MAOIs, such as tranylcypromine (Parnate), phenelzine (Nardil), and isocarboxazid (Marplan), may be used when other medications have been ineffective due to their potentially severe side effects. MAOIs necessitate a rigorous diet due to severe (or even fatal) interactions with foods, pharmaceuticals, and herbal supplements, such as cheeses, pickles, and wines. Selegiline (Emsam), a newer MAOI used as a patch, may be associated with fewer adverse effects than older MAOIs. These drugs are incompatible with SSRIs.
Tips for Maximising Depression Treatment
Here are ways by which you can give a helping hand to your depression medications.
- Pay Attention to How You’re Feeling
Keeping tabs on your emotions and actions at regular intervals can help your doctor catch and treat depression in its early, more manageable stages.
- Improve Your Circle of Family and Friends
You can’t change being diagnosed with depression, but you can take charge of your life in other ways. The good news is that you have the option of finding or making a positive support system for yourself. Since, there is always someone there to lend a helping hand, whether it is your spouse, family member, close friend, coworker, or religious group.
- Follow the Course of Treatment That Has Been Provided
The full effect of antidepressants may not be seen until week eight of treatment. Take your medication as prescribed and don’t stop taking it too soon. You aren’t giving your antidepressant medication a fighting chance if you don’t take it exactly as directed.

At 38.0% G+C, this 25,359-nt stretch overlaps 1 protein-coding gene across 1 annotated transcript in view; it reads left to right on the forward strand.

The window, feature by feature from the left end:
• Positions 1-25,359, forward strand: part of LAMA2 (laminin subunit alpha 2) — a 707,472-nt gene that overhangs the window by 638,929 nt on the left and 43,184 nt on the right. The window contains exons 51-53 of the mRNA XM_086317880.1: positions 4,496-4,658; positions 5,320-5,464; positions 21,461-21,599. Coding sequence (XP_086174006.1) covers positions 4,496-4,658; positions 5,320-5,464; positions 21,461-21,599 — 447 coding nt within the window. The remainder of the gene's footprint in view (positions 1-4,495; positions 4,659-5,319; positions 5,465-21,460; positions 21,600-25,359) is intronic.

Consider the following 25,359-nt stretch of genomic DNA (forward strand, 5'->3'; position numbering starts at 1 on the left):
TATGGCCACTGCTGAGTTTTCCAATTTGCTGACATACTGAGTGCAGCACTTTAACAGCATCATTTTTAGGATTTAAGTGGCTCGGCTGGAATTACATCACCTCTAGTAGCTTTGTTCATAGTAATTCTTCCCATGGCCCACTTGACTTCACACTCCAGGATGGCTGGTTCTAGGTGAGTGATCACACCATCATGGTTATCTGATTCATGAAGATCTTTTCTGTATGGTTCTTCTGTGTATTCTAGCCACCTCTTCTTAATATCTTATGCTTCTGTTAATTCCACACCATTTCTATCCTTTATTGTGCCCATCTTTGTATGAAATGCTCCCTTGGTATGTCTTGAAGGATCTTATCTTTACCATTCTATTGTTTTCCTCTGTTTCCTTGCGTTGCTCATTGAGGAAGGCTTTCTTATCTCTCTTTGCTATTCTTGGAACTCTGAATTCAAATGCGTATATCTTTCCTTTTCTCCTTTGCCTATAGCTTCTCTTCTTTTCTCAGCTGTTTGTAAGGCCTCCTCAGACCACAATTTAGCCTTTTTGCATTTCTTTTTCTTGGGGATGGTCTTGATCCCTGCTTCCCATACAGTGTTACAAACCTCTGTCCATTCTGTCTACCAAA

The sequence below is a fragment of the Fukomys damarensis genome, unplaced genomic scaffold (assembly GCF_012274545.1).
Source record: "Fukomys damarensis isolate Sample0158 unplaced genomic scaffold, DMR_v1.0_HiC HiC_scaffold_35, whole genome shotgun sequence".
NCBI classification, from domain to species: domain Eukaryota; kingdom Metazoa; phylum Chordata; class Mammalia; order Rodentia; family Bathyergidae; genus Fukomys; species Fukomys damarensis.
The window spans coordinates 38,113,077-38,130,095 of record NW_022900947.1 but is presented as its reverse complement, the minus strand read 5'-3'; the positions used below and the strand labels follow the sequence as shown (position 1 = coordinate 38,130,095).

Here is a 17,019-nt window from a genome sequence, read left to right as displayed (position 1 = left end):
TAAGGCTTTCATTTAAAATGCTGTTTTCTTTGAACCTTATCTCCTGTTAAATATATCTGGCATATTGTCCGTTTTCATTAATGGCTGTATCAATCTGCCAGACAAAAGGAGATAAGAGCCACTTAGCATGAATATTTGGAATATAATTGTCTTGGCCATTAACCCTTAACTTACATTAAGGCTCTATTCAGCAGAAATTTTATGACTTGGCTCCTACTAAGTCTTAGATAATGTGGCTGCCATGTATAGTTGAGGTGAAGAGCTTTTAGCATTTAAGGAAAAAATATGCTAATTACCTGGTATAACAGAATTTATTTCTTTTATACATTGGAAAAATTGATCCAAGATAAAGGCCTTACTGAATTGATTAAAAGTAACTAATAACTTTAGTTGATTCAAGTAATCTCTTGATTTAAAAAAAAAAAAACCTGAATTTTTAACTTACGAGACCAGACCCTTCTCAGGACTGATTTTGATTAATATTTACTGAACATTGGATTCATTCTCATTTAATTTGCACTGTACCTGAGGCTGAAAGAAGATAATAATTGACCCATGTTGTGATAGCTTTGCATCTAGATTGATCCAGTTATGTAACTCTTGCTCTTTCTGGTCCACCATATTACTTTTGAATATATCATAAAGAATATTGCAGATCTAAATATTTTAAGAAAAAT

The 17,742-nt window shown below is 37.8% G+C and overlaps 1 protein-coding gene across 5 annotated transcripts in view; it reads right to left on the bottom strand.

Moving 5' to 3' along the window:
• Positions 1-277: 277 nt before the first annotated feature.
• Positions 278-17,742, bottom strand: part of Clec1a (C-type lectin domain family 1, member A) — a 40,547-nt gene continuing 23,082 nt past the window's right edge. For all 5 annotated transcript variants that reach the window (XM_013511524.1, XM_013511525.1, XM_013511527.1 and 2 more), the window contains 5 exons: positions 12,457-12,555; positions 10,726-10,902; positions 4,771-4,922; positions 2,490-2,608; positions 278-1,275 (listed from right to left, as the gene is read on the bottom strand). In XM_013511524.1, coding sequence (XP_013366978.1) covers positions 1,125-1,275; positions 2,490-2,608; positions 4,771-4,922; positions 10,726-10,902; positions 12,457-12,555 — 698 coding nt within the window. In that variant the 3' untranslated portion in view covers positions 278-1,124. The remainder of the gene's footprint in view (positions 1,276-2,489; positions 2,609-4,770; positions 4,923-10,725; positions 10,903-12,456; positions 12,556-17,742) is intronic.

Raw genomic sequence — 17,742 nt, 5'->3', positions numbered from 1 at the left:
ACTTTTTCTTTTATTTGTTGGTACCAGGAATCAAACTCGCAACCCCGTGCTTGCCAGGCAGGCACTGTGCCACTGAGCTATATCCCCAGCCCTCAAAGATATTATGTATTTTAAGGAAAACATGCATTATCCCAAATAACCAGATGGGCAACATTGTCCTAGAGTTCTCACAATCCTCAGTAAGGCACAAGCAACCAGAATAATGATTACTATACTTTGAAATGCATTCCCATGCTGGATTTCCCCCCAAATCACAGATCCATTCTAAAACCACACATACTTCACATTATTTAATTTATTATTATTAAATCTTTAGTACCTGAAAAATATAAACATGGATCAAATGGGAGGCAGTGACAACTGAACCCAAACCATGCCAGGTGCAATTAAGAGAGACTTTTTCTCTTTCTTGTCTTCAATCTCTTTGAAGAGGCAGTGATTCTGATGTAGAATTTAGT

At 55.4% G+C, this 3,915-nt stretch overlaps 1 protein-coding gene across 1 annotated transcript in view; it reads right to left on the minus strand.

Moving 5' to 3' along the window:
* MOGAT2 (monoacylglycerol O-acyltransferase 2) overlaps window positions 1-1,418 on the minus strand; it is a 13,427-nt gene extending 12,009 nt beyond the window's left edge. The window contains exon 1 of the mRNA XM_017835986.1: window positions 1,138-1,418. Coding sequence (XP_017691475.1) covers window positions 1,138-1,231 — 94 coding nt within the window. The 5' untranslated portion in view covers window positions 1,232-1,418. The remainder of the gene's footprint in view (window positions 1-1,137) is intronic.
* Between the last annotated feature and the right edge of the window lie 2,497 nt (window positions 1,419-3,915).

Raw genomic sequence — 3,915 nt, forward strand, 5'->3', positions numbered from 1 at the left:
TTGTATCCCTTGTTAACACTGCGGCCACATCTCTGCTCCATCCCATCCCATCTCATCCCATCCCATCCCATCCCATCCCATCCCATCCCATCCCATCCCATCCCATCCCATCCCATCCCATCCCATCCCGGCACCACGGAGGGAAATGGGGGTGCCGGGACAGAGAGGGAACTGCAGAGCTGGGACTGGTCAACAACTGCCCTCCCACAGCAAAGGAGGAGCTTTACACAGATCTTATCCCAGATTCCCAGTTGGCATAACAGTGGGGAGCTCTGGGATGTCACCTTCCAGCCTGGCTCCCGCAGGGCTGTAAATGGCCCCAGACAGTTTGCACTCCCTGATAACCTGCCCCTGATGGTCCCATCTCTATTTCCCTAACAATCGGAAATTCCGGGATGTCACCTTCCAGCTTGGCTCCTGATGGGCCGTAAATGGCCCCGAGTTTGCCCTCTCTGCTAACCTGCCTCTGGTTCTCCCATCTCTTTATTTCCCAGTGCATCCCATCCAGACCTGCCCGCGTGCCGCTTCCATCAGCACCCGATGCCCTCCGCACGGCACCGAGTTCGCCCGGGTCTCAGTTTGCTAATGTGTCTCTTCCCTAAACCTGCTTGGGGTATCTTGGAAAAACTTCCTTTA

- Contact a Specialist in Mental Health
Communicating with a mental health professional is important. However, psychologists are experts in mental evaluation and counselling, but they aren’t allowed to administer drugs. Seeing a psychologist while also taking antidepressants prescribed by your doctor is a viable treatment option.
- Make an Effort to Improve Your Habits
Your depression medication is most effective when used daily, at the same time. If you incorporate it into a routine, like getting ready for bed or breakfast, you’re more likely to remember it. If you’re worried about forgetting a dose, invest in a weekly pillbox. Considering that it is human nature to occasionally miss a dose, it is important to be prepared.
- Avoid Ignoring Side Effects
One of the most common reasons for discontinuing drug treatment is intolerance to its side effects. If you have any side effects then talk to your doctor. Furthermore, try to think of ways to reduce or eliminate them. However, it’s important to remember that side effects may be more severe at the onset of treatment. Negative reactions tend to lessen over time.
- Do Not Forget to Inform Your Healthcare Doctor if You Are Given Medication From a Different Source
Antidepressants are a class of drugs, and they can interact with several other drugs in significant ways. Before starting or changing the dosage of any medication, it is important to inform your doctor.
- Avoid Discontinuing Antidepressant Treatment Without First Consulting Your Physician.
Your doctor may recommend a gradual decrease in your dosage if you need to stop taking your medication. There may be withdrawal symptoms and your depression may worsen if you quit suddenly.